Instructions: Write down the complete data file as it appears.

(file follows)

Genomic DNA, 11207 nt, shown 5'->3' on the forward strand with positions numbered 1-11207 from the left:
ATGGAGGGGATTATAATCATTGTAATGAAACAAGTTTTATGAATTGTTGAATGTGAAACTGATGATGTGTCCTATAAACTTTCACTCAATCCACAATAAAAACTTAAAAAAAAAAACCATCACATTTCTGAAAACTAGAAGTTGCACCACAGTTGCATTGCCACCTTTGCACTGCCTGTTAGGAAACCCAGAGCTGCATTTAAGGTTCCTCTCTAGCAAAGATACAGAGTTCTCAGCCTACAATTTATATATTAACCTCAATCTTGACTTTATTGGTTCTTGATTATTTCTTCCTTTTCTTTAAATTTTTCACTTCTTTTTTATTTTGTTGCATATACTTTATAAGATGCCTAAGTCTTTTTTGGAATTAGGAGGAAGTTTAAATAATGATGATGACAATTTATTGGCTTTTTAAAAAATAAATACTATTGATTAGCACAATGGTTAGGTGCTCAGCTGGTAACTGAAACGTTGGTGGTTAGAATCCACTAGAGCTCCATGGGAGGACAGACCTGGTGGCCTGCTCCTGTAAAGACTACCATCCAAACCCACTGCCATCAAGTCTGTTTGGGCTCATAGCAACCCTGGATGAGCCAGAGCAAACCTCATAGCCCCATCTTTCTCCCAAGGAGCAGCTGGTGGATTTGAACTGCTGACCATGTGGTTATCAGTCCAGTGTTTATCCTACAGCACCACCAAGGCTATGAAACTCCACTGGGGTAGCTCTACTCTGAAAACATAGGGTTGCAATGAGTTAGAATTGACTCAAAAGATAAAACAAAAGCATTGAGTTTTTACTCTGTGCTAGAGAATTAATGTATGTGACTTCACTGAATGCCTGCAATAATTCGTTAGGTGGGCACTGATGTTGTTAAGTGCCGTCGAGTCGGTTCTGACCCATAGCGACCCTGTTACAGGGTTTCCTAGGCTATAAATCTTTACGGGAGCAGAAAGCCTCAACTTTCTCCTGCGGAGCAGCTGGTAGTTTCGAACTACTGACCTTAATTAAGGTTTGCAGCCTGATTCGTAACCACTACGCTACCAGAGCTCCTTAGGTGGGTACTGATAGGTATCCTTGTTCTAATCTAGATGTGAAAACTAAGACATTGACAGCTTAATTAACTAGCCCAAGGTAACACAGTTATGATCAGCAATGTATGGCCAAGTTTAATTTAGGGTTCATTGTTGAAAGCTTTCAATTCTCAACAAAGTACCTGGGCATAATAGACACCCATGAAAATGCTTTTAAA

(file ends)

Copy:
Genomic DNA, 11207 nt, shown 5'->3' on the forward strand with positions numbered 1-11207 from the left:
ATGGAGGGGATTATAATCATTGTAATGAAACAAGTTTTATGAATTGTTGAATGTGAAACTGATGATGTGTCCTATAAACTTTCACTCAATCCACAATAAAAACTTAAAAAAAAAAACCATCACATTTCTGAAAACTAGAAGTTGCACCACAGTTGCATTGCCACCTTTGCACTGCCTGTTAGGAAACCCAGAGCTGCATTTAAGGTTCCTCTCTAGCAAAGATACAGAGTTCTCAGCCTACAATTTATATATTAACCTCAATCTTGACTTTATTGGTTCTTGATTATTTCTTCCTTTTCTTTAAATTTTTCACTTCTTTTTTATTTTGTTGCATATACTTTATAAGATGCCTAAGTCTTTTTTGGAATTAGGAGGAAGTTTAAATAATGATGATGACAATTTATTGGCTTTTTAAAAAATAAATACTATTGATTAGCACAATGGTTAGGTGCTCAGCTGGTAACTGAAACGTTGGTGGTTAGAATCCACTAGAGCTCCATGGGAGGACAGACCTGGTGGCCTGCTCCTGTAAAGACTACCATCCAAACCCACTGCCATCAAGTCTGTTTGGGCTCATAGCAACCCTGGATGAGCCAGAGCAAACCTCATAGCCCCATCTTTCTCCCAAGGAGCAGCTGGTGGATTTGAACTGCTGACCATGTGGTTATCAGTCCAGTGTTTATCCTACAGCACCACCAAGGCTATGAAACTCCACTGGGGTAGCTCTACTCTGAAAACATAGGGTTGCAATGAGTTAGAATTGACTCAAAAGATAAAACAAAAGCATTGAGTTTTTACTCTGTGCTAGAGAATTAATGTATGTGACTTCACTGAATGCCTGCAATAATTCGTTAGGTGGGCACTGATGTTGTTAAGTGCCGTCGAGTCGGTTCTGACCCATAGCGACCCTGTTACAGGGTTTCCTAGGCTATAAATCTTTACGGGAGCAGAAAGCCTCAACTTTCTCCTGCGGAGCAGCTGGTAGTTTCGAACTACTGACCTTAATTAAGGTTTGCAGCCTGATTCGTAACCACTACGCTACCAGAGCTCCTTAGGTGGGTACTGATAGGTATCCTTGTTCTAATCTAGATGTGAAAACTAAGACATTGACAGCTTAATTAACTAGCCCAAGGTAACACAGTTATGATCAGCAATGTATGGCCAAGTTTAATTTAGGGTTCATTGTTGAAAGCTTTCAATTCTCAACAAAGTACCTGGGCATAATAGACACCCATGAAAATGCTTTTAAA